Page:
• Pascal's Treatise [De la Pesanteur de la Masse de l'Air] on the weight of the whole mass of air forms the basis of the modern science of Pneumatics. In order to prove that the mass of air presses by its weight on all the bodies which it surrounds, and also that it is elastic and compressible, he carried a balloon half filled with air to the top of the Puy de Dome. It gradually inflated itself as it ascended, and when it reached the summit it was quite full, and swollen, as if fresh air had been blown into it; or what is the same thing, it swelled in proportion as the weight of the column of air which pressed upon it was diminished. When again brought down, it became more and more flaccid, and when it reached the bottom, it resumed its original condition. ...[H]e shews that all the phenomena and effects hitherto ascribed to the horror of a vacuum arise from the weight of the mass of air; and after explaining the variable pressure of the atmosphere in different localities, and in its different states, and the rise of water in pumps, he calculates that the whole mass of air round our globe weighs 8,983,889,440,000,000,000 French pounds.

A Short Story of Thomas Newcomen (1904)[edit]

by Dwight Goddard, source
Newcomen's atmospheric
steam engine.
  • Newcomen's invention was radically different from that of Savery or any other single person. Papin invented the cylinder and piston as a means for transforming energy into motion. At first he used the explosive force of gunpowder, and later the use of the expansive force of steam, to raise the piston, and then by removing the fire to cause it to fall again. He made no further use of this principle. Savery discovered that the sudden condensation of steam made a vacuum that he utilized to draw up water. His pumps were actually used to drain mines, but were never satisfactory. They had to be placed within the mine to be drained, not over forty feet from the bottom, and then could be used to force up water an additional height of perhaps 100 feet. Beyond this the process must be repeated. ...
    Newcomen used Papin's cylinder and piston, and Savery's principle of the condensation of steam to produce a vacuum. But unlike Papin he used the expansive force of steam to do his work, and unlike Savery he used a cylinder and piston actuated by alternate expansion and condensation of steam to transform heat into mechanical motion.
  • At first [Newcomen] made a double cylinder, using the space between for condensing water. This was not very satisfactory. The vacuum was secured very slowly and imperfectly. ...One day the engine made two or three motions quickly and powerfully. Newcomen immediately examined the cylinder and found a small hole, through which a small jet from the water that was on top of the piston to make it steam tight, was spurting into the cylinder. He... dispensed with the outer water jacket and injected the water for condensation, through a small pipe in the bottom of the cylinder. It... increased the speed of the engine from eight to fifteen strokes a minute, besides getting the advantage of a good vacuum.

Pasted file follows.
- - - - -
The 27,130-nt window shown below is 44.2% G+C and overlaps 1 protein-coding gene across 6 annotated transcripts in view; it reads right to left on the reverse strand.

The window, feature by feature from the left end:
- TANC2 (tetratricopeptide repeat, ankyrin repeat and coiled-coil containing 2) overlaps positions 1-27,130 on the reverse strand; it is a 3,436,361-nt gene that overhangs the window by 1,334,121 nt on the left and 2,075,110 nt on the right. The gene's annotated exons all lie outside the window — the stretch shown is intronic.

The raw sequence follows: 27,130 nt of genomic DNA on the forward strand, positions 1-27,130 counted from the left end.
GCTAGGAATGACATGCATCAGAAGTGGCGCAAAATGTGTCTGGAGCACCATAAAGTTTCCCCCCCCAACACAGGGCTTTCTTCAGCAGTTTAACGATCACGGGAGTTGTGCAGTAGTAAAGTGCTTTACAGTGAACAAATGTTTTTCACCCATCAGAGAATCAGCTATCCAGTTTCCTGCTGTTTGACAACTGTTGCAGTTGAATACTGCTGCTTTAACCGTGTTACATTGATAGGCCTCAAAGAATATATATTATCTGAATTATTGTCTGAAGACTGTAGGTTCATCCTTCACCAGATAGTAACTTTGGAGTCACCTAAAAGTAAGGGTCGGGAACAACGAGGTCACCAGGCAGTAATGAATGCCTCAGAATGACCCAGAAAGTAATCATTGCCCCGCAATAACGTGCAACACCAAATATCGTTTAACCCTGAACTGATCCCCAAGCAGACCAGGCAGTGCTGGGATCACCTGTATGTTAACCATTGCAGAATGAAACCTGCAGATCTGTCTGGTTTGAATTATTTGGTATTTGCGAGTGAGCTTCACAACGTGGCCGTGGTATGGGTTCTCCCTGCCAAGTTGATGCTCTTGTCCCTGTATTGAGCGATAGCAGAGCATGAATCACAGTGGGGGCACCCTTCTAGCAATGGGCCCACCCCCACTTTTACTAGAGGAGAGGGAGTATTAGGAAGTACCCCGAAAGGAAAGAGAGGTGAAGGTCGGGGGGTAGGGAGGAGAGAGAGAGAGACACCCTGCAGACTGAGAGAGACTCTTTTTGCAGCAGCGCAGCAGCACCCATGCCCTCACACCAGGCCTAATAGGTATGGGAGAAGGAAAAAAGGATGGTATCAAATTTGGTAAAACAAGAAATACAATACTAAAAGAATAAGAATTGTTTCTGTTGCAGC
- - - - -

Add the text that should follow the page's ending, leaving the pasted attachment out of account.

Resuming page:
The Book of Nothing (2009)[edit]

by John D. Barrow
  • The spooky ether was persistent. It took an Einstein to remove it from the Universe. ...Gradually, over the last twenty years, the vacuum has turned out to be more unusual, more fluid, less empty, and less intangible than even Einstein could have imagined. Its presence is felt on the very smallest and largest dimensions over which the forces of Nature act.
    • Preface
  • The physicist's concept of nothing—the vacuum... began as empty space—the void... turned into a stagnant ether through which all the motions of the Universe swam, vanished in Einstein's hands, then re-emerged in the twentieth-century quantum picture of how Nature works.
    • Chapter nought "Nothingology—Flying to Nowhere"
  • The quantum revolution showed us why the old picture of a vacuum as an empty box was untenable. ...Gradually, this exotic new picture of quantum nothingness succumbed to experimental exploration... in the form of vacuum tubes, light bulbs and X-rays. Now the 'empty' space itself started to be probed. ...There was always something left: a vacuum energy that permeated every fibre of the Universe.
    • Chapter nought "Nothingology—Flying to Nowhere"
  • Einstein showed us that the Universe might contain a mysterious form of vacuum energy. ...Last year, two teams of astronomers used Earth's most powerful telescopes... to gather persuasive evidence for the reality of the cosmic vacuum energy. Its effects are dramatic. It is accelerating the expansion of the Universe.
    • Chapter nought "Nothingology—Flying to Nowhere"

See also[edit]

External links[edit]